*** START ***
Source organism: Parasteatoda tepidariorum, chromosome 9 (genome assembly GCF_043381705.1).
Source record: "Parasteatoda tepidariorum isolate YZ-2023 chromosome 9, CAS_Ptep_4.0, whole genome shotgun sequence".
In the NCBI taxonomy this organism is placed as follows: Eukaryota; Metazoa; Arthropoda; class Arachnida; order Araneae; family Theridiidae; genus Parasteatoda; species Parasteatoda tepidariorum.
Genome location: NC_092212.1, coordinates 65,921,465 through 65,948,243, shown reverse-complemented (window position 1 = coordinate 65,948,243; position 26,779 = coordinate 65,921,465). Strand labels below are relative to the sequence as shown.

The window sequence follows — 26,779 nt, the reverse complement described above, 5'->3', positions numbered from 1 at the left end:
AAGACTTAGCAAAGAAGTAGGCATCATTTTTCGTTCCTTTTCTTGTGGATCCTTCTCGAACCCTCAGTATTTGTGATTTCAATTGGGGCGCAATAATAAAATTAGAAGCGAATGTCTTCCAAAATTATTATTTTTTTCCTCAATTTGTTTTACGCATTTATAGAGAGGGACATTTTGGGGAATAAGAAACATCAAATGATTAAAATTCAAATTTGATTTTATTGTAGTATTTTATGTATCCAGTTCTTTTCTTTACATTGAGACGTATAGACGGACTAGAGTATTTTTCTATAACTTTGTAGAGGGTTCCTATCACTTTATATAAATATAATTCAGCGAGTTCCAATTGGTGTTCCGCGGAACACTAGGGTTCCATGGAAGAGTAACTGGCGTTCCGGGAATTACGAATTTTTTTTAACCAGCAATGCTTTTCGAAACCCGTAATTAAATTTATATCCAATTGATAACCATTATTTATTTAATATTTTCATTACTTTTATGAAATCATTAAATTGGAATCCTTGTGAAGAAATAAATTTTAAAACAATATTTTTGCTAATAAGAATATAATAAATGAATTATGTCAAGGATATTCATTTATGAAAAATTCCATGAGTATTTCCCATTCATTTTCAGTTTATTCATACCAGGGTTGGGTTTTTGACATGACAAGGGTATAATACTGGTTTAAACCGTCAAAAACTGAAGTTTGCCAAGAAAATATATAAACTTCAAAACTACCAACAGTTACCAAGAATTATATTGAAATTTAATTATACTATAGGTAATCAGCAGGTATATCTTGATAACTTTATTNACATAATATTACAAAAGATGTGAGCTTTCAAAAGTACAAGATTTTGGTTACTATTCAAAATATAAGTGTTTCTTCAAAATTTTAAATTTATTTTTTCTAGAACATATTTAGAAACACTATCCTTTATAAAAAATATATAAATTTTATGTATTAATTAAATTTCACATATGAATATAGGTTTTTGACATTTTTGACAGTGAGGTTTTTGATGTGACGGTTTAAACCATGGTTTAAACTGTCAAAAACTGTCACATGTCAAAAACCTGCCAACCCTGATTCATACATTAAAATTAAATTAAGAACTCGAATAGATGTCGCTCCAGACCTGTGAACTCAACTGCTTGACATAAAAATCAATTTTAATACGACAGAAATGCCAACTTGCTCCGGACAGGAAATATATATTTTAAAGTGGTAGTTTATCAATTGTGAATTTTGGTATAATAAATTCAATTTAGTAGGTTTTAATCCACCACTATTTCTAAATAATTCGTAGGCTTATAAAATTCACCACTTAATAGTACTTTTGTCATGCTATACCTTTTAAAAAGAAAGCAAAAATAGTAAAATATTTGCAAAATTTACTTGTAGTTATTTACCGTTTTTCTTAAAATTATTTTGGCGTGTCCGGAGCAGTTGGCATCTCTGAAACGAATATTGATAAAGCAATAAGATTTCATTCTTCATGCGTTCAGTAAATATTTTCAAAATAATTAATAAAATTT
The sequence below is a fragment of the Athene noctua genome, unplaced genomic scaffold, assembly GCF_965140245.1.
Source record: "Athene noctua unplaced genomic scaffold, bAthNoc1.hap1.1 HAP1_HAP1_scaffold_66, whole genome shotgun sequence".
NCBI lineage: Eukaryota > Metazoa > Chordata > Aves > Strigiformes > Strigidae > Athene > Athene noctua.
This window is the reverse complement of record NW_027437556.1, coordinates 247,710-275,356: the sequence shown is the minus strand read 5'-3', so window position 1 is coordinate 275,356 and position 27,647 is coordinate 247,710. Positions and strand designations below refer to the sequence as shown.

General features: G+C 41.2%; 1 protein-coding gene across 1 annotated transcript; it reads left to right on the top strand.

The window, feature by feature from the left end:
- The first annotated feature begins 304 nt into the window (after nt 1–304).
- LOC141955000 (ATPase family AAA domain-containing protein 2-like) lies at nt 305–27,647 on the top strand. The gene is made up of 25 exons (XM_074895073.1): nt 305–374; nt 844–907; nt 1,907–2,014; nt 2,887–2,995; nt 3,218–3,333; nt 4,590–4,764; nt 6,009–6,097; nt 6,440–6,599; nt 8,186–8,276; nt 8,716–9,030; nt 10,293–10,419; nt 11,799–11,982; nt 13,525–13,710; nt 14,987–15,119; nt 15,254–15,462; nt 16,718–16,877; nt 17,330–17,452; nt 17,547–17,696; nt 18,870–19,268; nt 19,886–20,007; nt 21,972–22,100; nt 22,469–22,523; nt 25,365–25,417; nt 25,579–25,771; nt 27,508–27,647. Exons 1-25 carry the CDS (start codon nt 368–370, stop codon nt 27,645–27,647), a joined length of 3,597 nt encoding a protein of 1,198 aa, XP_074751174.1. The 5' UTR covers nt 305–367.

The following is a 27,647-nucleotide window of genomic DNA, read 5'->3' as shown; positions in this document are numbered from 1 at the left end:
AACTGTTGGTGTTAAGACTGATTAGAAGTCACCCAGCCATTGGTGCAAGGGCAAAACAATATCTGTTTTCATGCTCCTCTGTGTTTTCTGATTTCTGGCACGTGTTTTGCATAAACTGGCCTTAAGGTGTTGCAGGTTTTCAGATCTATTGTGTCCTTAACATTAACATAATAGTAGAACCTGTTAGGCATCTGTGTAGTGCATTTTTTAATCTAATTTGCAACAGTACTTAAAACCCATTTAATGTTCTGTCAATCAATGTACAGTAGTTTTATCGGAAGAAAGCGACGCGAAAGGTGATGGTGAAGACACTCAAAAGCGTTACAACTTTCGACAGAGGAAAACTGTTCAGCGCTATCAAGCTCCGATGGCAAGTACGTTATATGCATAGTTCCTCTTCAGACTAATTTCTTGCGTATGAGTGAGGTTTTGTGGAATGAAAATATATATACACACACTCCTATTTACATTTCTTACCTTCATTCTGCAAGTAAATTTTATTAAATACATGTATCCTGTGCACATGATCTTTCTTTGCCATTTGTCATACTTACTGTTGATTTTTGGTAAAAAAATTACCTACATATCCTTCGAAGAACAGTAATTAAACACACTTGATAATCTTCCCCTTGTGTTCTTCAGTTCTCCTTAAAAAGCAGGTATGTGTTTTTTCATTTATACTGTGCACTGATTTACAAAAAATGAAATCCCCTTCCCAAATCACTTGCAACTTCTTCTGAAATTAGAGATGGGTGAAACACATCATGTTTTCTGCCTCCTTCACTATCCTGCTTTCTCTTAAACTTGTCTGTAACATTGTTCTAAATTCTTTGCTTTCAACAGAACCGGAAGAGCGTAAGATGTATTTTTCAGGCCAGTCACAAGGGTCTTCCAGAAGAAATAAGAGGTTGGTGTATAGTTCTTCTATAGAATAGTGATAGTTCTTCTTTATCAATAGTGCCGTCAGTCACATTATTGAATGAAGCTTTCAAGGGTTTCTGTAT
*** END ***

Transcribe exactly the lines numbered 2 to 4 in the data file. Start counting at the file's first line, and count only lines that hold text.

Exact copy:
Source record: "Parasteatoda tepidariorum isolate YZ-2023 chromosome 9, CAS_Ptep_4.0, whole genome shotgun sequence".
In the NCBI taxonomy this organism is placed as follows: Eukaryota; Metazoa; Arthropoda; class Arachnida; order Araneae; family Theridiidae; genus Parasteatoda; species Parasteatoda tepidariorum.
Genome location: NC_092212.1, coordinates 65,921,465 through 65,948,243, shown reverse-complemented (window position 1 = coordinate 65,948,243; position 26,779 = coordinate 65,921,465). Strand labels below are relative to the sequence as shown.